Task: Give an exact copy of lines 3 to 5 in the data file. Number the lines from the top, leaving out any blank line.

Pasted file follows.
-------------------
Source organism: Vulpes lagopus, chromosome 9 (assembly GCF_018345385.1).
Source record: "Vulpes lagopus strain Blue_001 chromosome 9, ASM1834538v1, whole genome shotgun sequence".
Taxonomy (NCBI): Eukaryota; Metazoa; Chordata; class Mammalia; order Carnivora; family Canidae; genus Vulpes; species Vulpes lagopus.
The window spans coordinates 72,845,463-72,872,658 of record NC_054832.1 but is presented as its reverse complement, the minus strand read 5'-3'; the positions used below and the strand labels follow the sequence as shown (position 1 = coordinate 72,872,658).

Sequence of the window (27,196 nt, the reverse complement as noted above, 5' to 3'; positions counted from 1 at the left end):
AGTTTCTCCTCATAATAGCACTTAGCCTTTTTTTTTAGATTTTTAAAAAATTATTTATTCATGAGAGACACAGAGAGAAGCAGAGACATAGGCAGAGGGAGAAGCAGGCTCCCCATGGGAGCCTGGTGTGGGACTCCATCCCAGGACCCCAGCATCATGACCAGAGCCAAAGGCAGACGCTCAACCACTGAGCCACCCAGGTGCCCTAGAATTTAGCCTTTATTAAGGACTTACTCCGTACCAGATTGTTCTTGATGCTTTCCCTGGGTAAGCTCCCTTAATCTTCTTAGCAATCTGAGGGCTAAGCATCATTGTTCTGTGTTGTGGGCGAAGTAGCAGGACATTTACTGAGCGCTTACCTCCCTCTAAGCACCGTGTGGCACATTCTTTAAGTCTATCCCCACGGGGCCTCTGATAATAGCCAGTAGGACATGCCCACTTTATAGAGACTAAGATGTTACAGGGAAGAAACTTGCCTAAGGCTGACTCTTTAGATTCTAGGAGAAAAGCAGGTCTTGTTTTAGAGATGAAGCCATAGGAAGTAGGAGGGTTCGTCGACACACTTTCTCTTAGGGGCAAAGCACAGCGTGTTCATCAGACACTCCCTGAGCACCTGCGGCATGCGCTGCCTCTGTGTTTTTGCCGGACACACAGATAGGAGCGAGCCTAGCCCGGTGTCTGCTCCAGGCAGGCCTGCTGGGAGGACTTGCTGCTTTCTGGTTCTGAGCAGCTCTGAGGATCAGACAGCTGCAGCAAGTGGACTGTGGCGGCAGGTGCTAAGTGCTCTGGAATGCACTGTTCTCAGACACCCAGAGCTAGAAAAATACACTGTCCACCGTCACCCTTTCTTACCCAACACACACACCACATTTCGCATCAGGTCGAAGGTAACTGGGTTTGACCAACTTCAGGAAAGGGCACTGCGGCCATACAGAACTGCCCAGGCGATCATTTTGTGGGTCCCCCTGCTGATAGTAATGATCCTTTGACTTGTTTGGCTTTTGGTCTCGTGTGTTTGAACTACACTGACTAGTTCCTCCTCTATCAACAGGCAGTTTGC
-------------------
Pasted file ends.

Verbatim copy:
Taxonomy (NCBI): Eukaryota; Metazoa; Chordata; class Mammalia; order Carnivora; family Canidae; genus Vulpes; species Vulpes lagopus.
The window spans coordinates 72,845,463-72,872,658 of record NC_054832.1 but is presented as its reverse complement, the minus strand read 5'-3'; the positions used below and the strand labels follow the sequence as shown (position 1 = coordinate 72,872,658).

Sequence of the window (27,196 nt, the reverse complement as noted above, 5' to 3'; positions counted from 1 at the left end):